It’s not that I completely disagree with Twenge’s view, just that a re-think on the semantics of self and self-esteem could help us better parent our kids.  In other words, I don’t really believe that thinking we’re smart and pretty constitutes good self-esteem; thinking we’re dumb and ugly may well be a sign of low-self-esteem, but the development of a real self takes a bit more than being told we’re wonderful.

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Narcissism Misunderstood

February 28, 2010

A recent New York Times Op Ed piece by Roger Cohen, “The Narcissus Society,” makes some good points about health care and the importance of working together as a society.

In lamenting how community has eroded, Cohen says, “In its place have come a frenzied individualism, solipsistic screen-gazing, the disembodied pleasures of social networking and the à-la-carte life as defined by 600 TV channels and a gazillion blogs. Feelings of anxiety and inadequacy grow in the lonely chamber of self-absorption and projection.”

As one of the “gazillion bloggers” I could imagine that the way things are changing might be experienced as a threat to the old order, especially if one had carved a niche within it, say as a provider of content in mainstream media that sees it’s viewers declining; however, I’m not sure that blogging and reading other blogs is necessarily more alienating that the non-connecting of the past—watching the nightly news and imagining that one was experiencing a sense of community… sponsored by Coca-Cola or Depends.

At least with an à-la-carte menu of potential connection we have many more people potentially experiencing and building community in a way that mass media may have killed more than facilitated.

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Farting on the couch

January 31, 2010

I once worked with a boy who had a habit, despite lactose intolerance, of being sure to drink a big glass of milk before our sessions.  He would sit on my sorry plaid couch in a decrepit, sometimes leaky, trailer on the edge of the property that held assorted special needs schools and administrative buildings huddling around a cracked blacktop and fart enormously.

This boy had been severely abandoned and had been in the system for six of his fourteen years, bleaks times in which he’d seen a lot of damaging things.  He was quite smart and also quite funny.  He was also more used to the sad reality of his circumstances than I was used to them on his behalf, and he would often challenge me to maintain my empathy—drawing me in with heartbreaking stories of sorrow, and then sending me reeling with his secret weapon.

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aggression within overprotection

January 19, 2010

I have an image of myself as a three-year-old: it’s summer and we’re at “Sleepy Hollow,” a vaguely depressing summer vacation place of cottages and “the dome”—where more socially adjusted kids happily participated in activities; I’m ready for my morning swim, wearing a life-preserver, water-wings and non-slip shoes of some dimly remembered rubber; I’m being placed in the kiddie pool where the water is barely past my knees; I don’t think I’m wearing a diving mask, but I feel like I see my mom’s over-concerned face, radiating the message, “This is very, very dangerous and you might drown at any second.”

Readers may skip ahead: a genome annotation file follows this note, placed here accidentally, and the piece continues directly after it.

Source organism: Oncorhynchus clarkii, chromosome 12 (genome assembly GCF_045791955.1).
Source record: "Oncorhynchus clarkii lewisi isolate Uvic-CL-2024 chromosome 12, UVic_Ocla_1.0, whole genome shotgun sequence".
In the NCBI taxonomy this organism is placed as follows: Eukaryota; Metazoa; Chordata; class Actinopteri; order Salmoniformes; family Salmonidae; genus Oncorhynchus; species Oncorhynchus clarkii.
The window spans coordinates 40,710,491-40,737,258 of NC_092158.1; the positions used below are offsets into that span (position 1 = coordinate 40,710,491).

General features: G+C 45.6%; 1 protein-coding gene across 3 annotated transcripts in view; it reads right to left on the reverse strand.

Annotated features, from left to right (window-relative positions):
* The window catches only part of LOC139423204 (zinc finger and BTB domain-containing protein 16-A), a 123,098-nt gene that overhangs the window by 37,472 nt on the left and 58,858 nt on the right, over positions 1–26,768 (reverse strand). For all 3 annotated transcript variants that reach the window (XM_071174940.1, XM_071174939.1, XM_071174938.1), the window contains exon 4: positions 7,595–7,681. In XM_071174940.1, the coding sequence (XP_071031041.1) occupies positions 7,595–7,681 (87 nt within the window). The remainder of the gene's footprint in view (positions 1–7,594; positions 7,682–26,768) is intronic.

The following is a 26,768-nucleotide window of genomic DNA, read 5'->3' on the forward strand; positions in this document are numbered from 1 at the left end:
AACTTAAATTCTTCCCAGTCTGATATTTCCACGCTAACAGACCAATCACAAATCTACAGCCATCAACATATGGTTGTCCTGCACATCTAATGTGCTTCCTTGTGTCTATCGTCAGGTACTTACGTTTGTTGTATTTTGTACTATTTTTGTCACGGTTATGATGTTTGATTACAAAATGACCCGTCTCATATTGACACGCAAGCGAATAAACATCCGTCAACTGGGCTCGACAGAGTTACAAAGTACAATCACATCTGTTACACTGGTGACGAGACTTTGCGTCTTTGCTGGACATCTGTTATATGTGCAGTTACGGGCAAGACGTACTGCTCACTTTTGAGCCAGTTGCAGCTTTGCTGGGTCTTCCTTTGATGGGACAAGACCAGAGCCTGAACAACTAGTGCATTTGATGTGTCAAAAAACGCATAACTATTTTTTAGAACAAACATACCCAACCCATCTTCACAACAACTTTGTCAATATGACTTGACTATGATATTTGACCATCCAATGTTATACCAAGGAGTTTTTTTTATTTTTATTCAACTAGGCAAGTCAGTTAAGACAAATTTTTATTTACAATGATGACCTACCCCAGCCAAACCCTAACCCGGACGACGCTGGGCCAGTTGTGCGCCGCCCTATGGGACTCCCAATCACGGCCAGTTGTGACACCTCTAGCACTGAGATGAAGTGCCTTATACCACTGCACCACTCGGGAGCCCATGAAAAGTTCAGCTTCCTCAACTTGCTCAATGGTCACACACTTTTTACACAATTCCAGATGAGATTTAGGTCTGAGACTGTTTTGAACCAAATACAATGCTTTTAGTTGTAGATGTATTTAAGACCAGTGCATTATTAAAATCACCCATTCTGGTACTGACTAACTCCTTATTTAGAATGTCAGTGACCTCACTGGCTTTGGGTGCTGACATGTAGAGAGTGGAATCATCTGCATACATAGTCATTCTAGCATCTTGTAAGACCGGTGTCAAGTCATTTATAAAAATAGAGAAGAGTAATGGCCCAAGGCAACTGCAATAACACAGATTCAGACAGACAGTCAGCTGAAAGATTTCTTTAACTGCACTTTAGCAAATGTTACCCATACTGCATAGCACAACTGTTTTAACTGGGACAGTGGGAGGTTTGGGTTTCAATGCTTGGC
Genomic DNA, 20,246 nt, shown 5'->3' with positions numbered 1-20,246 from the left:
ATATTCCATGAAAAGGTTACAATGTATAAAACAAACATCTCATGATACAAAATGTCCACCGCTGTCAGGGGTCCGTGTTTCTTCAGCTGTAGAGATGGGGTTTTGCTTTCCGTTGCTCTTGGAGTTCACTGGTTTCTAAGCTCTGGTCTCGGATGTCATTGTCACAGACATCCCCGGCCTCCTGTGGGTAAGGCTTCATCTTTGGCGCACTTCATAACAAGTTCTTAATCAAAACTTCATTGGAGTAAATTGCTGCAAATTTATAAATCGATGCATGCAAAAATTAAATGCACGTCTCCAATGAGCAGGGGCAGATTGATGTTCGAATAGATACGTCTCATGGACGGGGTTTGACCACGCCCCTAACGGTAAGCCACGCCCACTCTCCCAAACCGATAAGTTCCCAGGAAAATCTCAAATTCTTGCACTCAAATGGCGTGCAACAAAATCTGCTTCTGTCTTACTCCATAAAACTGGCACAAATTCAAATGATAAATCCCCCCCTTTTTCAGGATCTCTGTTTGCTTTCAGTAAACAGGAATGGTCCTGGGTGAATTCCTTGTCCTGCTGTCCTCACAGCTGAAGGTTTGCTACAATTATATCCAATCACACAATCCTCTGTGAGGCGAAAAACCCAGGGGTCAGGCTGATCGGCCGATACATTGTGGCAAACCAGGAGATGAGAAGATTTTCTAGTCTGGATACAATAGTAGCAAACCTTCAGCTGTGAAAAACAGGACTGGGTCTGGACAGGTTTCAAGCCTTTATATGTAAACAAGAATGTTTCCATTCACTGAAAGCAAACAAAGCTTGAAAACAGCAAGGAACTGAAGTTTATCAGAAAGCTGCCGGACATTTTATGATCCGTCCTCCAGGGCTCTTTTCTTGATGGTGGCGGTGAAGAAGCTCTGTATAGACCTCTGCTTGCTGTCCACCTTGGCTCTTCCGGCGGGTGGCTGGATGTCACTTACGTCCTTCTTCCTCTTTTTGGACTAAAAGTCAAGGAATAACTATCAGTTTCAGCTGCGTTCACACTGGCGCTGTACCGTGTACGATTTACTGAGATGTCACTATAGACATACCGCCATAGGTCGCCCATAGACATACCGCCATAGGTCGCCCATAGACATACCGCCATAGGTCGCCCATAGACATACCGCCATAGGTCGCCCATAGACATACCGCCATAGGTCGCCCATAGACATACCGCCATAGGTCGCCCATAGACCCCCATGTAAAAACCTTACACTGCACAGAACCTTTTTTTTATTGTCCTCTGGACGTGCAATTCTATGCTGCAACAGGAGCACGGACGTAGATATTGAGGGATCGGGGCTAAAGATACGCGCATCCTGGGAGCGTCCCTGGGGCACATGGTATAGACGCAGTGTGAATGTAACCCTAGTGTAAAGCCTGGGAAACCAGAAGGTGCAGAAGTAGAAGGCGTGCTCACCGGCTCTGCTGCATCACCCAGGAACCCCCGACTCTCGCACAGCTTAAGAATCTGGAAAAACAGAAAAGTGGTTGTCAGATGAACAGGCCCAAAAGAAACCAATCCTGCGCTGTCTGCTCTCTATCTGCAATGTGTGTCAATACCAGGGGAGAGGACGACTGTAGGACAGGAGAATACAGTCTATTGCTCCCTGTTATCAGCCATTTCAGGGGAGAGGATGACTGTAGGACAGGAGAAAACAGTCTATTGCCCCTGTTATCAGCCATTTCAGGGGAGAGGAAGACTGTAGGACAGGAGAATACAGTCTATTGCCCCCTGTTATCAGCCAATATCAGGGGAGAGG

I’m not sure what my first word was, but I feel like it might have been, “Careful!” since that’s the word I remember my parents blurting out most frequently toward me.  And still I was accident prone and despite many swimming lessons, still nearly drowned at summer camp when I was nine.

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Invisible Children

December 9, 2009

A mom recently told me about a fundraiser that her daughter and several friends participated in to support “Invisible Children” in Uganda.  The kids slept without blankets or sleeping bags in a church, a small taste of discomfort to deepen their empathy for what fellow kids faced in far-off lands where being abducted is a daily concern, and huddling together to stay warm at night a necessary survival strategy.

This is a very worthy cause (if this stirs your interest, visit:, but it also got me thinking about a friend who went to India and spontaneously tagged along with an Italian doctor into the slums of Calcutta, helping mothers and children in dire poverty.  This friend also visited Mother Theresa’s facility and bore witness to the dying… and then he ended up gravely ill in a hospital, further witnessing dying children in the arms of malnourished mothers.

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December 2, 2009

Gregory Uba works with a non-profit agency in LA, Connections for Children, serving parents across a wide range of needs from parenting classes to referrals and financial assistance for child care services. 

While my particular brand of parenting support trends toward the mindful, spiritual and even esoteric, the approach I favor still boils down to thinking deeply in the service of working practically and pragmatically.  Folks like Greg keep me honest and grounded in challenging me to think about how the most at-risk parents could make use of ideas such as floated in this blog—as these parent often may be tasked with the care of some of the most at-risk of our collective children.  On the other hand, all kids struggle, and all parents struggle too, so whatever really helps any of us is likely to be of some value to all of us parents.